Review and road test of the Infiniti Q70
LIFE BEGINS AT 70?
Tired of the usual executive car contenders? Infiniti could be the answer. Jonathan Crouch reports on their Q70 luxury saloon.
Ten Second Review of the Infiniti Q70
Bristling with advanced technology and packing quite a punch from its 2.2-litre diesel and 3.7-litre V6 petrol engines, the Infiniti Q70 means business in the executive car market. There's even a hybrid option. the brand isn't exactly looming large off the radar of buyers but exclusivity and value for money can go a long way.
Infiniti's Q70 executive saloon (previously known as the Infiniti M line) is being offered for sale in all of the brand's 34 markets around the world, so it's an important car. Its rivals will be the same in most of those with the BMW 5-Series, Audi A6 and Mercedes-Benz E-Class cropping along with the Jaguar XF and Lexus GS. In Western Europe, Infiniti must battle the big German brands on their home turf. To do that, it's putting its faith in technology, customer service and a level of exclusivity that only an Infiniti can offer. Will it be enough?
The rear-wheel-drive Infiniti Q70 is powered either by a 320PS 3.7-litre V6 petrol engine in 3.7 guise, or by a 170PS 2.2-litre diesel in the 2.2d variant which boasts 400Nm of torque to rival the class best. There's also a 364PS petrol hybrid version. A 7-speed Adaptive Shift Control gearbox takes care of gear swapping duties and includes further driver assistance in the shape of DRM Downshift Rev Matching which blips the throttle on down changes and a Drive Sport mode which brings the wheel-mounted paddle shifters into the equation.
The Q70 is fitted with Infiniti Drive, a system by which drivers can alter the set-up of the car between four modes. There are Standard, Eco, Sport and Snow settings which adjust the throttle sensitivity, the transmission mapping, the level of ESP stability control intervention and the 4WAS 4-Wheel Active Steering system. There's also a BSI Blind Spot Intervention system which uses radar to detect when there's a vehicle in the blind sport, warn the driver and intervene if the car is steered in that direction. BSI can actually brake selected wheels to create a yaw effect and move the car back into its lane away from danger.
Design and Build
The need to offer something different from the established German alternatives is not lost on Infiniti and as well as a host of technological features, the Q70 showcases the brand's distinctive styling themes. The curvy lines and sportscar design cues aren't what we've come to expect in the executive car sector. The rear has an element of Jaguar XF about it and elsewhere there are hints of Hyundai Coupe.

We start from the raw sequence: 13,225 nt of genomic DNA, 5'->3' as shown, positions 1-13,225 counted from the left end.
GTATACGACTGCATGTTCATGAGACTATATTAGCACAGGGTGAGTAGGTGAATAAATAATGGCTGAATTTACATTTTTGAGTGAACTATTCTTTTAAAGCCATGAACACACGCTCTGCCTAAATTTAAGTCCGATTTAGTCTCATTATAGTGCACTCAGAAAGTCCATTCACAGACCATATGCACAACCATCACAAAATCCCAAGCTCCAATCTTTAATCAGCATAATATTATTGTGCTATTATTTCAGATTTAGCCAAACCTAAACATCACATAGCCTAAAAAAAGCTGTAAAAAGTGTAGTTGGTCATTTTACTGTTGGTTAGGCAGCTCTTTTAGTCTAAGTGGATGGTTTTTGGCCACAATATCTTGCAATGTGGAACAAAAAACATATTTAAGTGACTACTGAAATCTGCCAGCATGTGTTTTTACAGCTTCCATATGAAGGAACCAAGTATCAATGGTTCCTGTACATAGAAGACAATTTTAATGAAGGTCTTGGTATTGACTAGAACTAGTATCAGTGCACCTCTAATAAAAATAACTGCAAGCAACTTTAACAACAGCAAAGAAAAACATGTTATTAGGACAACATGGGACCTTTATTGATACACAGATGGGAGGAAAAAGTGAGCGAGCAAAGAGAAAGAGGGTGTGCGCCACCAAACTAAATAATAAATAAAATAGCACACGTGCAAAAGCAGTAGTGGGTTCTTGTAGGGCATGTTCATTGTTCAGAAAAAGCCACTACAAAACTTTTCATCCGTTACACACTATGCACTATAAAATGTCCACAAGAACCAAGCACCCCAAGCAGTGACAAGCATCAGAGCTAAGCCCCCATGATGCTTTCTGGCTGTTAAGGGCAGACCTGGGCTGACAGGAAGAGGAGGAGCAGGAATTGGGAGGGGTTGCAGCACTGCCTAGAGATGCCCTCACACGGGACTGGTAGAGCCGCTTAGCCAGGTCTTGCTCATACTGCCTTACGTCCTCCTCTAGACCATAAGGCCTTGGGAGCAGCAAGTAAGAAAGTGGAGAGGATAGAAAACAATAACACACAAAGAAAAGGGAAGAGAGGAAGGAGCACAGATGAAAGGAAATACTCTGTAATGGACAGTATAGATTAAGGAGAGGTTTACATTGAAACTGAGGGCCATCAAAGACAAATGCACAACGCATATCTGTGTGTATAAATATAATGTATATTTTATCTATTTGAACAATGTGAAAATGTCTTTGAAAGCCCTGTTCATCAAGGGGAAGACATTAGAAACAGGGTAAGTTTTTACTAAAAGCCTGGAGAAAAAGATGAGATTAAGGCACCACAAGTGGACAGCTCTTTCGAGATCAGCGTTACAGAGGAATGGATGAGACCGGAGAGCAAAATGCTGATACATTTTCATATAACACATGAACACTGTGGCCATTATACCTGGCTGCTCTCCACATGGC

Underlying the bodywork is a layout that's clearly geared towards an involving driving experience. The engine is at the front of the ladder-frame chassis but mounted behind the front axle to optimise weight distribution. The suspension is a double wishbone set-up at the front with a multi-link system at the rear and a pair of anti-roll bars provide additional bracing.
The long wheelbase of the Q70 yields better cabin space than its swooping exterior lines would suggest. There's also a luxurious air about the place with standard leather trim with a mix of aluminium and piano black detailing. There's an analogue clock at the centre of the dash (an Infiniti trademark) and a large display screen above through which the various ancillary systems are controlled.
Market and Model
With its large petrol engine, the Infiniti Q70 is forced to compete at the upper end of the executive saloon market but value for money is still integral to its strategy. There's a lot of equipment as standard that should help the car stack-up well on paper alongside other big saloons with potent diesel engines or petrol units with more than 300PS. Most will opt though, for the 170PS 2.2d diesel model, which should make this car more attractive to business buyers with its greater efficiency and lower up-front cost, priced from just over £32,000.
Equipment levels are lavish of course. Most models get niceties like climate controlled seats, bi-Xenon adaptive headlights and a range of Bose stereo options amongst the available features. The upmarket sound systems have Active Noise Control. It detects unwanted low frequency noise in the cabin and plays sound waves of the opposite phase to cancel them out. There's also a Forest Air climate control system which gives an extremely high level of control over temperature, humidity and pollution levels.
Safety equipment provision is equally comprehensive. As well as the full complement of crumple zones and airbags, there's a raft of electronic aids including Intelligent Cruise Control and a Forward Collision Warning system.
Cost of Ownership
Infiniti is committed to making an impact in the European market but it's going about it in a measured fashion, easing itself in rather than going for the big splash. It means that Infiniti models will remain a comparatively rare sight in the UK market for some time to come and that exclusivity should help protect the crucial residual values of the car. The availability of diesel and hybrid models will also have a major impact on its viability for fleet customers.
Most will want the 2.2d diesel which manages CO2 returns of 129g/km. If you can afford it, the hybrid version improves that showing to 145g/km.
The major players at the top end of the executive car market have a habit of squeezing out newcomers but Infiniti is confident of getting a piece of the action with its Q70. High technology and a sporting focus make the car an intriguing choice but it's the element of exclusivity that may appeal most to buyers who've grown tired of the usual suspects in this sector.
Infiniti Q70 review by Jonathan Crouch